And by the way, I would love to have any vindaloo recipe you're willing to share. Perhaps you could post it in the "recipes" forum or e-mail it to me?
post edited by quijote - 2009/11/08 18:41:25
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Re:Favorite Indian Dishes 2009/11/08 19:53:06 (permalink)
I guess at age 61 I should finally give it a try. A local place has just started a lunch buffet so maybe this coming week I'll try it.
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Re:Favorite Indian Dishes 2009/11/08 20:08:37 (permalink)
I guess I should venture something here - I do love most Indian food (even though my wife is not keen on it as she spent lots of time in India in the Peace Corp way back when and got her fill of curry, curry, curry to last her several lifetimes.)

I have been to a number of Indian restaurants in greater Cincinnati and very seldom have found something I did not care for on the buffets generally offered.

I have fallen in deep love with naan and just discovered it is being sold by Culinary Circle in Biggs and some other markets around town. 

I can almost live on their garlic naan.

http://www.culinarycircle.com/servlets/productDetails?productId=152&categoryId=22
post edited by NYPIzzaNut - 2009/11/08 20:39:11
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ces1948
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Re:Favorite Indian Dishes 2009/11/11 11:54:52 (permalink)
Well I did give it a try and I mostly liked it. Unfortunately I cannot tell you exactly what I had. It was a bit of an unusual and slightly uncomfortable  experience. There was no buffet as I thought there would be and no menu was presented. There was a hand lettered sign indicating three lunch specials, a veggie, a chicken and a lamb. I told the waiter who spoke very little English that I had never had Indian food before. He asked if I
liked Veggies, chicken or lamb best and whether I liked spicy or mild. I told him chicken spicy but not real hot. I got the following.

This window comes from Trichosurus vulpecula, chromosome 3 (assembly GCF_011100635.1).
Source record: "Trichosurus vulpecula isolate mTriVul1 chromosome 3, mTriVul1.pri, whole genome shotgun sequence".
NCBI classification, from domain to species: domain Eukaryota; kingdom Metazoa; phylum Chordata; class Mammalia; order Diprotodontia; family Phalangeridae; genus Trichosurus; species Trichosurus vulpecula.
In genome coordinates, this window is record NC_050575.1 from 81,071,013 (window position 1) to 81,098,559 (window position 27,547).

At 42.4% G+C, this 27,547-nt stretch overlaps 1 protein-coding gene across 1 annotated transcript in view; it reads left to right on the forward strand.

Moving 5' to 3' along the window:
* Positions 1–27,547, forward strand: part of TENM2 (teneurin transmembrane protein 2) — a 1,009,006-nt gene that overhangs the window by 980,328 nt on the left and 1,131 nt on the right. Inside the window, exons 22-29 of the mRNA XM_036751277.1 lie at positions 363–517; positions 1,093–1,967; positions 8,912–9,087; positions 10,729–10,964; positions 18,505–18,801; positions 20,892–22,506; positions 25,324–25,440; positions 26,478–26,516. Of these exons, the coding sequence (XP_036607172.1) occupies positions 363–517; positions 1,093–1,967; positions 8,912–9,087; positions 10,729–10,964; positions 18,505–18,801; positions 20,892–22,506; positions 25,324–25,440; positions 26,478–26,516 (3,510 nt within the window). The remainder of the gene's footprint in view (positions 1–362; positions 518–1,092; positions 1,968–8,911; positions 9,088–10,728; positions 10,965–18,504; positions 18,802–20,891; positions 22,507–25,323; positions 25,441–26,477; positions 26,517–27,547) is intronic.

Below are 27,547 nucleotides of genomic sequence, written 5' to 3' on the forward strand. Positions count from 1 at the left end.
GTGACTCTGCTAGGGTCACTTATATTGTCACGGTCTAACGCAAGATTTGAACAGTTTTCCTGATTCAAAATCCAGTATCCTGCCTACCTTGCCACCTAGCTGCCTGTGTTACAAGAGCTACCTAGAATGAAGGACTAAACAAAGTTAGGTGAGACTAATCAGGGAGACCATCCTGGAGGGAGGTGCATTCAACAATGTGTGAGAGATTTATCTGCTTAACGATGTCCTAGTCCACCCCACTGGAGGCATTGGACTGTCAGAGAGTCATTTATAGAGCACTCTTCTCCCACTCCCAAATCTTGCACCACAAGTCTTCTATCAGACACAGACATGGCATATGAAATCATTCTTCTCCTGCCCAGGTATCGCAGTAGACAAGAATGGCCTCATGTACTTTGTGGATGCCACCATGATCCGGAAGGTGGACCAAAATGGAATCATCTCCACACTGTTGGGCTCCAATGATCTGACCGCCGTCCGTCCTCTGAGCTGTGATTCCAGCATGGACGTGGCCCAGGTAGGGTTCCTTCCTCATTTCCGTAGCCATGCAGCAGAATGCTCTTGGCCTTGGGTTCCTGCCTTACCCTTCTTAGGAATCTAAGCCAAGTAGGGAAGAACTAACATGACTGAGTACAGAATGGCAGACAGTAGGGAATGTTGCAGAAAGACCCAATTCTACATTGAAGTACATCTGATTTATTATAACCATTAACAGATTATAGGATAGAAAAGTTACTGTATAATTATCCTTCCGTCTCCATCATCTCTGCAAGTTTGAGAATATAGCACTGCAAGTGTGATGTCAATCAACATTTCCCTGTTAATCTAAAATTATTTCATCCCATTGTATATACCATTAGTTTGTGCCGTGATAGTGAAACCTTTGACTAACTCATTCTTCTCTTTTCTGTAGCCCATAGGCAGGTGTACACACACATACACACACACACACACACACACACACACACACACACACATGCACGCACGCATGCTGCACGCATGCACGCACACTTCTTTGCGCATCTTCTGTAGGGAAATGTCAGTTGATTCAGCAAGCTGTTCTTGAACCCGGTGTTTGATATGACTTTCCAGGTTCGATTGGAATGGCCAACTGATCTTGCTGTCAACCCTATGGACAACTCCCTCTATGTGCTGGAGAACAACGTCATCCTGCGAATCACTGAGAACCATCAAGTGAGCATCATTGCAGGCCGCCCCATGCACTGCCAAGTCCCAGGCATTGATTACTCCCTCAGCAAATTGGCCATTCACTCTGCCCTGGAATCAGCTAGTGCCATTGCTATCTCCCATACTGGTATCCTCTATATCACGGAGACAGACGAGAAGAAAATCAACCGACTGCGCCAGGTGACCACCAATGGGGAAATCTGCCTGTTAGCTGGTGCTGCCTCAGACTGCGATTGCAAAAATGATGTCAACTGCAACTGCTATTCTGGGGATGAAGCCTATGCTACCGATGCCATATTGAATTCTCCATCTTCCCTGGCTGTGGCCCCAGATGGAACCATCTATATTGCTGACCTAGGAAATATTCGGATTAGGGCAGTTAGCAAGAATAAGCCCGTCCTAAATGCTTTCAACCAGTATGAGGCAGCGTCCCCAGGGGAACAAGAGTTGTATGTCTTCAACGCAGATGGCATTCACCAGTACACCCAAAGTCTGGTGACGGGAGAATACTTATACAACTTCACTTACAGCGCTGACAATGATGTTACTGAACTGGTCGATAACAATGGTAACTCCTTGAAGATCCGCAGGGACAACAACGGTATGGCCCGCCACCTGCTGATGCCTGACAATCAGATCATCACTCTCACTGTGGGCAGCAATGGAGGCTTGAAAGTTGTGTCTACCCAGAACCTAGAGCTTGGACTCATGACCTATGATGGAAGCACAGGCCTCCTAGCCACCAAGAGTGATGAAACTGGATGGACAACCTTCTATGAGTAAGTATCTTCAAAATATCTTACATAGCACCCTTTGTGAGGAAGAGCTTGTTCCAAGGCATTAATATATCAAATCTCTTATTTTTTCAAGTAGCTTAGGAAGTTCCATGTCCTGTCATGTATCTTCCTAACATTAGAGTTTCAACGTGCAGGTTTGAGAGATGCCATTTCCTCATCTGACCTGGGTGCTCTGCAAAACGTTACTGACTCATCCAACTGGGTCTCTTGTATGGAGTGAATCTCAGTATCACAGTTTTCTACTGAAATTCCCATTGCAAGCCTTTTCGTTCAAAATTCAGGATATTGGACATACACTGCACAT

A green colored soup with what appeared to be small bits of chicken, was not real spicy but had a good flavor.
A salad standard tossed with cucumber slices, iceberg, carrots etc with a very thin nearly tasteless dressing with chopped onion, perhaps yogurt and nothing esle identifiable.
For the main course I was served a generous portion of white rice, a small bowl of a curry laced sauce with corn kernels in it but nothing else identifiable. I rightly or wrongly poured the sauce over part of the rice. This was quite spicy and good.
I also received a bowl of what resembled tomato bisque with chunks of reddish colored chicken in it. This was also pretty spicy and good, I also poured some of this sauce over a portion of the rice. I also got Indian bread with something maybe butter smeared on it. It truly reminded me of pizza crust but was not unpleasant. For dessert I was served a thin rice type pudding which maybe had a hint of coconut. It was good.
The entire lunch special was $7.99 plus drink.
All in all a good if somewhat confusing experience.
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Re:Favorite Indian Dishes 2010/05/29 06:33:36 (permalink)
Hi CES,

I am sorry that your first experience was so equivocal. Where are you located? This place seems not to have any competition, because th spread was not too generous.That might be bcause of location, rent, white tablecloth service, no competition, or many other factors.

It would be interesting to learn the name of the place. That might provide a clue to the ethnic or regional roots of the owners. That might mean something or nothing, because cooks are difficult to find owing to Immigration & Labor regulations. So, there is a diminishing pool of trained subcontintental workers, whose ranks are supplemented by many wannabes, including the owners' relatives, pals, and miscellaneous passers-by e.g. Latino casual laborers taught rudimentary skills by the owners.

Many or most of the Indian restaurants today are being opened by Bangladeshis, Nepalese and various other groups who are poorly equipped to interpret or cook the "Indian Restaurant Standards'' created and defined by 2 or more generations of Punjabi restarateurs.

Hence, you received a decidedly odd interpretation of "Chicken Mulligatawny Soup"where save the chicken, everything else had been surrendered to the ignorant and wild imagination of the cooks. There is spontaneity & refreshing creativity and there is travesty & truly bad food. One must know when ignorance & carelessness has gone too far, as in many restaurants be they in the UK, USA or in India.

Then the other liquid was a dal, a legume, that should have been accompanied by a side of vegetable. Combining vegetables with dal is fine, but that cookery is accomplished in distinctive regional styles and is a matter of great pride & delicacy. Never a nondescript bowl of dog's vomit! It was created out of commercial Green Pea soup base, some  packaged dhansak/sambar masala, and some lettuce/spinach ground in for color.